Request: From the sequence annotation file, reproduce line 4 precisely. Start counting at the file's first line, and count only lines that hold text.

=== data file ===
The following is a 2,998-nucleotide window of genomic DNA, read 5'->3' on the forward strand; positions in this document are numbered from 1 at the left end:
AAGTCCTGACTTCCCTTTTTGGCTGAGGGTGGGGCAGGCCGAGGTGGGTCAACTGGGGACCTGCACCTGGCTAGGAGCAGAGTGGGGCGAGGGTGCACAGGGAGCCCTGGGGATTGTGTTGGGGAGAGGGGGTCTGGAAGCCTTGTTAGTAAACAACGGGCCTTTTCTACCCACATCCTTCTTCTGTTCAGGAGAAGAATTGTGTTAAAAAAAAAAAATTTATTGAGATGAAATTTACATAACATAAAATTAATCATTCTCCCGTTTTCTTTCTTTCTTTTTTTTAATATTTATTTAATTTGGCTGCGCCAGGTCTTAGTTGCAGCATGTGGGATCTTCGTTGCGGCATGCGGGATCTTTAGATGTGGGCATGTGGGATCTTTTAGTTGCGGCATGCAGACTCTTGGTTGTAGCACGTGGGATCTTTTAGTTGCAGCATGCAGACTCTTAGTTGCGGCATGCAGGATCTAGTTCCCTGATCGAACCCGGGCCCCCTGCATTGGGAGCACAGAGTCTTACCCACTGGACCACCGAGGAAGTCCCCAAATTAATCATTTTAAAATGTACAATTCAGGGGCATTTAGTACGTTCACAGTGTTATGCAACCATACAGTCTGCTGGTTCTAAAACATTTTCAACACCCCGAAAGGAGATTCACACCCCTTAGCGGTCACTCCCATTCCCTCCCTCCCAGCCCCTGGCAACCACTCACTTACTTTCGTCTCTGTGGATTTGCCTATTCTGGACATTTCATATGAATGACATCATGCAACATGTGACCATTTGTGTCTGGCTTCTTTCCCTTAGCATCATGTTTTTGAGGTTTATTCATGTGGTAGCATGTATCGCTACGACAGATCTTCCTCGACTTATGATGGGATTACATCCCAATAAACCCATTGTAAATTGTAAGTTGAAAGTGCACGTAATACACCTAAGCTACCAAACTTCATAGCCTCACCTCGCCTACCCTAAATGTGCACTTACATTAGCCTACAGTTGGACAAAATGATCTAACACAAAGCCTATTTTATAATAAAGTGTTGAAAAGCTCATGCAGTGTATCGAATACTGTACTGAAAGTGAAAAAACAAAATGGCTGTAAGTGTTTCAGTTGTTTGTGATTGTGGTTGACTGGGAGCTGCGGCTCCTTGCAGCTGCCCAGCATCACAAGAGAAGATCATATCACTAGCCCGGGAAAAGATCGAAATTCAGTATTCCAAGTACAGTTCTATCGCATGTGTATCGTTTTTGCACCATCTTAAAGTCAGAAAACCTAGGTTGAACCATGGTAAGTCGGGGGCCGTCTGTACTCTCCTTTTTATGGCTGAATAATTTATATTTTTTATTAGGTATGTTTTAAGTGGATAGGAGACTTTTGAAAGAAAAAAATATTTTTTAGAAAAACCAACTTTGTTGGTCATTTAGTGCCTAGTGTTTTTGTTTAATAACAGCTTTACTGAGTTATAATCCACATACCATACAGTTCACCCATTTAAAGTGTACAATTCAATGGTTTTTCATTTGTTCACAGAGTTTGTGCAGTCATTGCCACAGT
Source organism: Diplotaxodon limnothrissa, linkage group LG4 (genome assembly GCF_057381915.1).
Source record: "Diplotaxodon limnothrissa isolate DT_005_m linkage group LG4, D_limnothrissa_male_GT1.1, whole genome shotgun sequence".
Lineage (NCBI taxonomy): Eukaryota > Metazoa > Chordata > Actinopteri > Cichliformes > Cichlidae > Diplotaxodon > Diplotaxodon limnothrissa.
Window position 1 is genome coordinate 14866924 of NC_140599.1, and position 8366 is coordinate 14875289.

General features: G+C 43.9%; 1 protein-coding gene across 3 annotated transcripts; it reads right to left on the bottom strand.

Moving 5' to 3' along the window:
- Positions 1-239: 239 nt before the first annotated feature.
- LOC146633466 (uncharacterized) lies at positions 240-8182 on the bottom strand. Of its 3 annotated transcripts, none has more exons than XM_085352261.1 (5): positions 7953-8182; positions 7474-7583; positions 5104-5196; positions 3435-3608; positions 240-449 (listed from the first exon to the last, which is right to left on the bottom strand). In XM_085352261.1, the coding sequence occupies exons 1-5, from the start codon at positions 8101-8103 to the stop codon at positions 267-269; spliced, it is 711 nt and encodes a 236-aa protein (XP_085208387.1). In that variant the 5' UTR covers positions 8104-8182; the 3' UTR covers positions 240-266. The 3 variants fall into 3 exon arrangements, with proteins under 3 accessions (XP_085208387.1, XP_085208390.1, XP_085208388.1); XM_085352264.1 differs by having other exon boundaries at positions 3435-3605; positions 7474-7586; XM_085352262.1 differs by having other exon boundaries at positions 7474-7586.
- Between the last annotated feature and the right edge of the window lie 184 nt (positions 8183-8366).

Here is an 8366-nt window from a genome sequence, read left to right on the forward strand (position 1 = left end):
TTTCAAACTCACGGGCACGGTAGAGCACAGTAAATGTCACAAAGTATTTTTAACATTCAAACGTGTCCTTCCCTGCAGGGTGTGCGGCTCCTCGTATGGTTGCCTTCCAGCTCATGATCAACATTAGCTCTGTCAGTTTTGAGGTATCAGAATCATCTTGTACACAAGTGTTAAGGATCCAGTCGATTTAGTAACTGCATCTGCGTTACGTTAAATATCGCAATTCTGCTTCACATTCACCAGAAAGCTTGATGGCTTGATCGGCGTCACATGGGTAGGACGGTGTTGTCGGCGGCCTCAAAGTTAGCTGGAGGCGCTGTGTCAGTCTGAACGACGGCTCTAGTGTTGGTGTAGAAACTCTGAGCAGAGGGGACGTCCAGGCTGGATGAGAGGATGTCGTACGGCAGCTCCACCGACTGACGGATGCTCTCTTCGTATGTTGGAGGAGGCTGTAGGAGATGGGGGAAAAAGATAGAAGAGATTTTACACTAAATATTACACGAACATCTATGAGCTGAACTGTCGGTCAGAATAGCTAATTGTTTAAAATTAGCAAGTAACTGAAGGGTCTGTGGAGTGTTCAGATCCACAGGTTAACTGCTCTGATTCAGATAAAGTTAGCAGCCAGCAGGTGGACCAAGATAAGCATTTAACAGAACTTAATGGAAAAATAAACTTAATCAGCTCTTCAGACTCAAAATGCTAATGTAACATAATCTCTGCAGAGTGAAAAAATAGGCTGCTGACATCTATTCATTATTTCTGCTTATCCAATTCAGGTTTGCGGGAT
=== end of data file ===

Source record: "Diplotaxodon limnothrissa isolate DT_005_m linkage group LG4, D_limnothrissa_male_GT1.1, whole genome shotgun sequence".